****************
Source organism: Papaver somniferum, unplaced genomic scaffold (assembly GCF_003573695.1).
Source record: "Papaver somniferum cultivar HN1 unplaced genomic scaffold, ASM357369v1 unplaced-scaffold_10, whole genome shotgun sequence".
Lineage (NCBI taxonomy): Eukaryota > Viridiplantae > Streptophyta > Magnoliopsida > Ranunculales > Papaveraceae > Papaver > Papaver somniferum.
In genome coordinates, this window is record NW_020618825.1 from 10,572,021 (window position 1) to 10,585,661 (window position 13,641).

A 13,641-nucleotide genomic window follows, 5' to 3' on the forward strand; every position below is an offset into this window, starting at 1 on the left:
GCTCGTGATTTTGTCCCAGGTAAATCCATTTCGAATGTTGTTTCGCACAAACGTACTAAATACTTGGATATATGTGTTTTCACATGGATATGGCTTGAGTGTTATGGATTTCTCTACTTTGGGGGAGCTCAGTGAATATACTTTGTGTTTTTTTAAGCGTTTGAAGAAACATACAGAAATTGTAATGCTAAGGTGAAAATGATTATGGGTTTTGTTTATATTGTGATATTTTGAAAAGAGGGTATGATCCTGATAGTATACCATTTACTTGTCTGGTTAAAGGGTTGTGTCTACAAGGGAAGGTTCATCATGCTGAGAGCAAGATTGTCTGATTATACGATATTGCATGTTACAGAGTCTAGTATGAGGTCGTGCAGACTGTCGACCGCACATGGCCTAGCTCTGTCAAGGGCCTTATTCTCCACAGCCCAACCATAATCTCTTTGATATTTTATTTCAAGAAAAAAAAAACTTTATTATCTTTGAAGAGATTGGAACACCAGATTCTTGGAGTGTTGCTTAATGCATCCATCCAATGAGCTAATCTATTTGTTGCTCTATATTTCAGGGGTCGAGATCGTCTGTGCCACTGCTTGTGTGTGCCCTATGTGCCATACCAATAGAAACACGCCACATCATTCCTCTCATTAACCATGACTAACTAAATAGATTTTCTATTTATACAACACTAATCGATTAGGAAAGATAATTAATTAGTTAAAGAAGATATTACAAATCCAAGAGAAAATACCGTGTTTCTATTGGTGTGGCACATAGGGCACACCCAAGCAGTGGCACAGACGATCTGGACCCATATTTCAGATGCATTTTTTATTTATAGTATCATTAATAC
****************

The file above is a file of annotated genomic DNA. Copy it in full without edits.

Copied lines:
Source organism: Papaver somniferum, unplaced genomic scaffold (assembly GCF_003573695.1).
Source record: "Papaver somniferum cultivar HN1 unplaced genomic scaffold, ASM357369v1 unplaced-scaffold_10, whole genome shotgun sequence".
Lineage (NCBI taxonomy): Eukaryota > Viridiplantae > Streptophyta > Magnoliopsida > Ranunculales > Papaveraceae > Papaver > Papaver somniferum.
In genome coordinates, this window is record NW_020618825.1 from 10,572,021 (window position 1) to 10,585,661 (window position 13,641).

A 13,641-nucleotide genomic window follows, 5' to 3' on the forward strand; every position below is an offset into this window, starting at 1 on the left:
GCTCGTGATTTTGTCCCAGGTAAATCCATTTCGAATGTTGTTTCGCACAAACGTACTAAATACTTGGATATATGTGTTTTCACATGGATATGGCTTGAGTGTTATGGATTTCTCTACTTTGGGGGAGCTCAGTGAATATACTTTGTGTTTTTTTAAGCGTTTGAAGAAACATACAGAAATTGTAATGCTAAGGTGAAAATGATTATGGGTTTTGTTTATATTGTGATATTTTGAAAAGAGGGTATGATCCTGATAGTATACCATTTACTTGTCTGGTTAAAGGGTTGTGTCTACAAGGGAAGGTTCATCATGCTGAGAGCAAGATTGTCTGATTATACGATATTGCATGTTACAGAGTCTAGTATGAGGTCGTGCAGACTGTCGACCGCACATGGCCTAGCTCTGTCAAGGGCCTTATTCTCCACAGCCCAACCATAATCTCTTTGATATTTTATTTCAAGAAAAAAAAAACTTTATTATCTTTGAAGAGATTGGAACACCAGATTCTTGGAGTGTTGCTTAATGCATCCATCCAATGAGCTAATCTATTTGTTGCTCTATATTTCAGGGGTCGAGATCGTCTGTGCCACTGCTTGTGTGTGCCCTATGTGCCATACCAATAGAAACACGCCACATCATTCCTCTCATTAACCATGACTAACTAAATAGATTTTCTATTTATACAACACTAATCGATTAGGAAAGATAATTAATTAGTTAAAGAAGATATTACAAATCCAAGAGAAAATACCGTGTTTCTATTGGTGTGGCACATAGGGCACACCCAAGCAGTGGCACAGACGATCTGGACCCATATTTCAGATGCATTTTTTATTTATAGTATCATTAATAC